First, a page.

There is so much noise, there are so many lies, that it is extremely difficult to sort one from another, regardless of our human strength or perseverance.

So it becomes all that much more important to rely on the Spirit to guide us, console us, and protect us in EVERY decision we make. And It is these very graces that our family looks forward to on Andy’s ordination this week and as we lead up to Stan’s ordination in July.

Come Holy Spirit, Come. Fill us with Your grace and Your power. Anoint us with Your love. And may we be gifted with Your hope, joy and peace. Amen.

Let the Spirit guide you and may you be blessed with an ever more abundant Spirit. Thank you all for your prayers for those being ordained this Easter season.
Blessings,
Charlotte

Monday, May 15, 2017

Deacons and Mothers

Friends of Faith:

As the number of disciples continued to grow, the Hellenists complained against the Hebrews because their widows were being neglected in the daily distribution. So the Twelve called together the community of the disciples and said, "It is not right for us to neglect the word of God to serve at table.Brothers, select from among you seven reputable men, filled with the Spirit and wisdom, whom we shall appoint to this task, whereas we shall devote ourselves to prayer and to the ministry of the word."
The proposal was acceptable to the whole community, so they chose Stephen, a man filled with faith and the Holy Spirit, also Philip, Prochorus, Nicanor, Timon, Parmenas, and Nicholas of Antioch, a convert to Judaism. They presented these men to the apostles who prayed and laid hands on them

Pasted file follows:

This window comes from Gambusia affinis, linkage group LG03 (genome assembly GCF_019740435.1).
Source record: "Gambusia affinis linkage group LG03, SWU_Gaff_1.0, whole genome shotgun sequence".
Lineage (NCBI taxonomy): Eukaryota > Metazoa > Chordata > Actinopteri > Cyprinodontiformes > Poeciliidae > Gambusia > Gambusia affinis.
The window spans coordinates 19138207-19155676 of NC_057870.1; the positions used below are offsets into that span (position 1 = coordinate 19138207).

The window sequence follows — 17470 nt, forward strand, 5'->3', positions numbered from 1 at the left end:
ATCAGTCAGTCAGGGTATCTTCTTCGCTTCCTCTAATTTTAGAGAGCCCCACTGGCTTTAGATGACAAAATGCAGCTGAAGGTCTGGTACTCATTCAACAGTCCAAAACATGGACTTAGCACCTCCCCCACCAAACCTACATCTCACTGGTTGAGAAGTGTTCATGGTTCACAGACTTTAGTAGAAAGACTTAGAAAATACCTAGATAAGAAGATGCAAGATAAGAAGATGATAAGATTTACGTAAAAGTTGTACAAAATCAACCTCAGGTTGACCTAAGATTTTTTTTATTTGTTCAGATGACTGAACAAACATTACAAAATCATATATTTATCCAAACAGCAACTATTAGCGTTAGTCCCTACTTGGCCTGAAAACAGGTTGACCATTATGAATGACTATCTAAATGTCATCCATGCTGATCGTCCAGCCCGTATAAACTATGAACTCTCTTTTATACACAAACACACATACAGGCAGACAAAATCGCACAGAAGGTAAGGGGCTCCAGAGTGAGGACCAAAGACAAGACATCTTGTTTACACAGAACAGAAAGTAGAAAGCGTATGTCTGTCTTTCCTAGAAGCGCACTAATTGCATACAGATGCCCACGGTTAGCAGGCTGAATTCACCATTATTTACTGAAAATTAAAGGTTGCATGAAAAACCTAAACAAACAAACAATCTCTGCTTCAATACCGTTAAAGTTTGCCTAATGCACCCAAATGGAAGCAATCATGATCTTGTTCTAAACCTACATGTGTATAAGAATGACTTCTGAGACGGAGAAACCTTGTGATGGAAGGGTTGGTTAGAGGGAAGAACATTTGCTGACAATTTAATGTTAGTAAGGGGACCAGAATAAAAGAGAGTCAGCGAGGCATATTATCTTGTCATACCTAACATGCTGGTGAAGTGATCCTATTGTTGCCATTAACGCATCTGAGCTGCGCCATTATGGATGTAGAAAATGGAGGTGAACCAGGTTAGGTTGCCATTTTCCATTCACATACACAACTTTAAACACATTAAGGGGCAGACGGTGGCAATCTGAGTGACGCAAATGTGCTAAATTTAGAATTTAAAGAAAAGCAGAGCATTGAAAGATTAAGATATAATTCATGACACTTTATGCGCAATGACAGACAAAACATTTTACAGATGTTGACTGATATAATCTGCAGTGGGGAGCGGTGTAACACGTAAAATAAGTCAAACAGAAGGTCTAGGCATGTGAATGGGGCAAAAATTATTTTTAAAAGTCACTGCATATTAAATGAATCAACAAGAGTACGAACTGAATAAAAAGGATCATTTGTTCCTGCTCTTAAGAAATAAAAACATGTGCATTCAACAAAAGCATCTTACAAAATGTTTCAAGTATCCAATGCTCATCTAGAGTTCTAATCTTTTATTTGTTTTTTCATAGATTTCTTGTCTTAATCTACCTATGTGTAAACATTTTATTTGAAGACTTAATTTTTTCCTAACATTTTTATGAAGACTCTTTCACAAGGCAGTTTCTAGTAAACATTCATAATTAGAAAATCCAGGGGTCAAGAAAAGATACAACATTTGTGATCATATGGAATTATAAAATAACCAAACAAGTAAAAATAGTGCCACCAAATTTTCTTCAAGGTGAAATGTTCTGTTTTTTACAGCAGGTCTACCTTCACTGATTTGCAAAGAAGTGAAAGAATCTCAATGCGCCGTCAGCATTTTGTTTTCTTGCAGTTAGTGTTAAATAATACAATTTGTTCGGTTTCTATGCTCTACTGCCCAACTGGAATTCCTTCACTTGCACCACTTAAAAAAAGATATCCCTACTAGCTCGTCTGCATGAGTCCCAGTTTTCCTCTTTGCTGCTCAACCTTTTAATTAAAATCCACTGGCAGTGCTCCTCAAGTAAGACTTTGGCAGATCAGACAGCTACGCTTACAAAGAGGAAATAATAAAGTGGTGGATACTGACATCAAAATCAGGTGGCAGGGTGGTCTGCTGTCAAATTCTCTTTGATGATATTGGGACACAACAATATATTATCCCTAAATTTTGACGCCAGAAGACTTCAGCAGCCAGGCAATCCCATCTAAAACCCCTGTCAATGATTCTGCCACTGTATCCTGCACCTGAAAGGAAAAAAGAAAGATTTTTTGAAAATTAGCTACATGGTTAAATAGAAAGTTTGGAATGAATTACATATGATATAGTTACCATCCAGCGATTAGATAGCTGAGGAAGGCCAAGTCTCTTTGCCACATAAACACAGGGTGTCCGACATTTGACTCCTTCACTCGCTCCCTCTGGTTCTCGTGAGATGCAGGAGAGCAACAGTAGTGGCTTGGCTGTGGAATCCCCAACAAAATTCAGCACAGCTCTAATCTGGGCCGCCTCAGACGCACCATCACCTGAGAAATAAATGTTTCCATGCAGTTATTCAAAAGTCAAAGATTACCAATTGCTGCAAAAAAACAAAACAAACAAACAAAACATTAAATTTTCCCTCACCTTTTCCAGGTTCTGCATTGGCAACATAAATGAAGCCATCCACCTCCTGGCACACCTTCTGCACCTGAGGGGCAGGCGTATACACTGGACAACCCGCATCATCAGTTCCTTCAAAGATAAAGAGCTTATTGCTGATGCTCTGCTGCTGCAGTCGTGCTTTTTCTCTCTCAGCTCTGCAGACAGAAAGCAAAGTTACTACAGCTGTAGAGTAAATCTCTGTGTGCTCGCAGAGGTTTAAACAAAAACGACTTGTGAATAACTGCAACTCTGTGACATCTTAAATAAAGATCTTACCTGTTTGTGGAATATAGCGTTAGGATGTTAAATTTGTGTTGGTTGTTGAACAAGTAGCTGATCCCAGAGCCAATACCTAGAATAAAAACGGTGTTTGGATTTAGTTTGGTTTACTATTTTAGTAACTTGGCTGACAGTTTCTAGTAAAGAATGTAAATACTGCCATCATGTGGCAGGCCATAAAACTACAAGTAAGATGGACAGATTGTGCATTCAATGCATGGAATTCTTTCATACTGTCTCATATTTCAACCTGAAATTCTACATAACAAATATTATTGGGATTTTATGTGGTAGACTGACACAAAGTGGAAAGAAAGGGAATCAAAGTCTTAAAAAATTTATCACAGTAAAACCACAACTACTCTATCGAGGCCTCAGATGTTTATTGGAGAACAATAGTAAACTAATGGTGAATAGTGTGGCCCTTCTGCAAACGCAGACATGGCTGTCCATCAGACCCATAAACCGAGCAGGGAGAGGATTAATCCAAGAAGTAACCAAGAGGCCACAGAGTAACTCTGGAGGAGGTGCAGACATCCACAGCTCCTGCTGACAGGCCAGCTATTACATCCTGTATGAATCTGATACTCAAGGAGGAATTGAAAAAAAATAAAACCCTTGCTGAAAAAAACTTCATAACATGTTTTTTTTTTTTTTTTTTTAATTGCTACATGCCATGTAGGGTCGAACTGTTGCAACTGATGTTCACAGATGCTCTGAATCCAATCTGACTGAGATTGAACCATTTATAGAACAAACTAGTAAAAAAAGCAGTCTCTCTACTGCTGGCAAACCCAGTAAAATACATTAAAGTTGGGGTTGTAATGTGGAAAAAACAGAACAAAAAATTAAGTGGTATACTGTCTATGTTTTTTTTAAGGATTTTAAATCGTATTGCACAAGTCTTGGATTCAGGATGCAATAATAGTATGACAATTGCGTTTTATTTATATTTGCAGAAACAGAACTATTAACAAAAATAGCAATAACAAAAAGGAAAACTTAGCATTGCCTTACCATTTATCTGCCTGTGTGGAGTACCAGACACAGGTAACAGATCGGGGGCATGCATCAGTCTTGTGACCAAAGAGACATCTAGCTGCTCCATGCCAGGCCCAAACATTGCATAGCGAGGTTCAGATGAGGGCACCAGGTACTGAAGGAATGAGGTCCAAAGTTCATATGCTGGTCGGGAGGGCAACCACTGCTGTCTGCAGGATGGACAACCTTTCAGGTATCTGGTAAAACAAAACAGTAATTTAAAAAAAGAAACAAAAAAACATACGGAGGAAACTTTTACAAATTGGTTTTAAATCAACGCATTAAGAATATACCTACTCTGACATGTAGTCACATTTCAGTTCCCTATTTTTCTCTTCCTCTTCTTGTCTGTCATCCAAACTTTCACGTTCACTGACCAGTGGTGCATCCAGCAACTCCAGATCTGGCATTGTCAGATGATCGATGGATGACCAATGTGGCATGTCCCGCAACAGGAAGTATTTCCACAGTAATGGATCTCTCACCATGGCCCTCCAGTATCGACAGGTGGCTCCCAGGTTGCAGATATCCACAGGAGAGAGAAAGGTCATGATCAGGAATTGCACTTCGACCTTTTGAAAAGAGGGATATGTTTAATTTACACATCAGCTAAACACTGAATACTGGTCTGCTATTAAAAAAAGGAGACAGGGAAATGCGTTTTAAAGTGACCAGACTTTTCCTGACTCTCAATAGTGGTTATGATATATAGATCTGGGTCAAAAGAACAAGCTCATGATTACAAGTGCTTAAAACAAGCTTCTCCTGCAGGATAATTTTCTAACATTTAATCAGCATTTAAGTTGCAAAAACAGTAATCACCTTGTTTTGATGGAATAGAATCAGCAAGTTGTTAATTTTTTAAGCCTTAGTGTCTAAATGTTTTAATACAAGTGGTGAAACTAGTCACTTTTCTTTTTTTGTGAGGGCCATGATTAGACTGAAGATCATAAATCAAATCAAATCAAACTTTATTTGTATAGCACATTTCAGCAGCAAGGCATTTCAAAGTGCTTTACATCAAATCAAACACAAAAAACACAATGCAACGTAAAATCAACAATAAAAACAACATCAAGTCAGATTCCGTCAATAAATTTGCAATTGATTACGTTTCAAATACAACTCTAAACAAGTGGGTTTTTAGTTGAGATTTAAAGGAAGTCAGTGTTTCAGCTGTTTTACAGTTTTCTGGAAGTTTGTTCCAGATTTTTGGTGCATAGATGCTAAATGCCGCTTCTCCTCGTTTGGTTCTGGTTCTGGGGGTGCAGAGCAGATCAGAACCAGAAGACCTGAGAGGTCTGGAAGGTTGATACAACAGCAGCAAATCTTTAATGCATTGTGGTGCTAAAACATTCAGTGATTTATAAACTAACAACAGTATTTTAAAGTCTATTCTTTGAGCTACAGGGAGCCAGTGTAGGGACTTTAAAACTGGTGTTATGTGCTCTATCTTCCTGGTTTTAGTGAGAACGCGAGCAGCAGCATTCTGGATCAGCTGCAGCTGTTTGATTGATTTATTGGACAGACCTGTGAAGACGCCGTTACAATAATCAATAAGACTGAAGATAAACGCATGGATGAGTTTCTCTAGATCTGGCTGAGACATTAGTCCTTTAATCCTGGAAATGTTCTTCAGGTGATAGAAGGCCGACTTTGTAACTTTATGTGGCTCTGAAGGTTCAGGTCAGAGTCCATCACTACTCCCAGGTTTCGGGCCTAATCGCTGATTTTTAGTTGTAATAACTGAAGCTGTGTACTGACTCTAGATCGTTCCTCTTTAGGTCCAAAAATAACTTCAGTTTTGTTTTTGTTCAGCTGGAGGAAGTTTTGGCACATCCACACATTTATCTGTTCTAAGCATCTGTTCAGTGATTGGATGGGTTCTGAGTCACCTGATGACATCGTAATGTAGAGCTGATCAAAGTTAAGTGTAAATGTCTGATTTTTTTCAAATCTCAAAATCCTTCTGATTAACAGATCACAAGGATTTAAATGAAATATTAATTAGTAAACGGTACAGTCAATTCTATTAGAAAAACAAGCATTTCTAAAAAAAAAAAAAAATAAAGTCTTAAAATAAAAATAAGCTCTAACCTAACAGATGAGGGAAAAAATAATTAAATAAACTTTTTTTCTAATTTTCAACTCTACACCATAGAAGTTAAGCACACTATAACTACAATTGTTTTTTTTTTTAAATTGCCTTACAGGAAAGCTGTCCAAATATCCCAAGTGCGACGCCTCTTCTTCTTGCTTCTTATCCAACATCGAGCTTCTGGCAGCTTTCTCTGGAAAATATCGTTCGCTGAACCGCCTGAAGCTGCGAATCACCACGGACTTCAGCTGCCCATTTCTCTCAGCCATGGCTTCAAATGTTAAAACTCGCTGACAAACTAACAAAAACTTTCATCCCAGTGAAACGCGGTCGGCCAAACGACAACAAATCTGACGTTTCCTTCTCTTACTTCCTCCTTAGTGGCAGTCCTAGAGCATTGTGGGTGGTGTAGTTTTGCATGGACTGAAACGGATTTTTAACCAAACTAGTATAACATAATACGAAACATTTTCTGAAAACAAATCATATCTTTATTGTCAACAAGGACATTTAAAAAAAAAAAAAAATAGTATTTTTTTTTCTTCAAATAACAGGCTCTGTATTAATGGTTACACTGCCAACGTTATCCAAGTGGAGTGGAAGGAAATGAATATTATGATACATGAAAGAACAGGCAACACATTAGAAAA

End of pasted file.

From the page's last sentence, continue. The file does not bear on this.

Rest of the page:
. Acts 6: 1-7

I am constantly amazed at the timeliness of Scripture as today I write to invite you to celebrate with us Andy & Stan’s upcoming ordinations.

Andy will be ordained for service in the Order of the Diaconate on Friday, May 26th at 7:00 p.m. in St. Raphael Cathedral in Dubuque. While for him this is yet another step (Transitional Deacon) on his path to the vocation of Priesthood (next year on May 26th, 2018) it is an extremely important step as he will make his promises of obedience and celibacy. He will be assigned to St. Mary’s Parish in Marshalltown for the summer and return to Mundelein Seminary for his final year of formal formation.

Stan will be ordained as a Permanent Deacon on July 15th (more details to follow). For us this has been a 4 ½ year journey taken together to be culminated with a new, more formal call, for Him to service and obedience to the Church. As he has been reminding me all weekend – “Do you realize we just went to our last formation class?” I don’t think I’ll fully realize that we won’t be sitting in a classroom at Covenant Hospital most Saturday’s until we don’t have to return to class in August.

So what does the call to diaconate have to do with mothers – and why was it so timely?

Yesterday’s reading from the Acts of the Apostles was the first call and ordination to diaconate in the formation of the Church for the very reason of taking care of widows and children – serving mother’s in their role as mother’s.

Many people don’t want to acknowledge this today, but men and women ARE really very different. Not only did God create us different in the human (biological) form, but He also created us for very different social and spiritual roles in the world and the Church. Men were given the role to be protectors and providers; women the role of the womb from which all are formed and then nurtured (biologically and/or spiritually).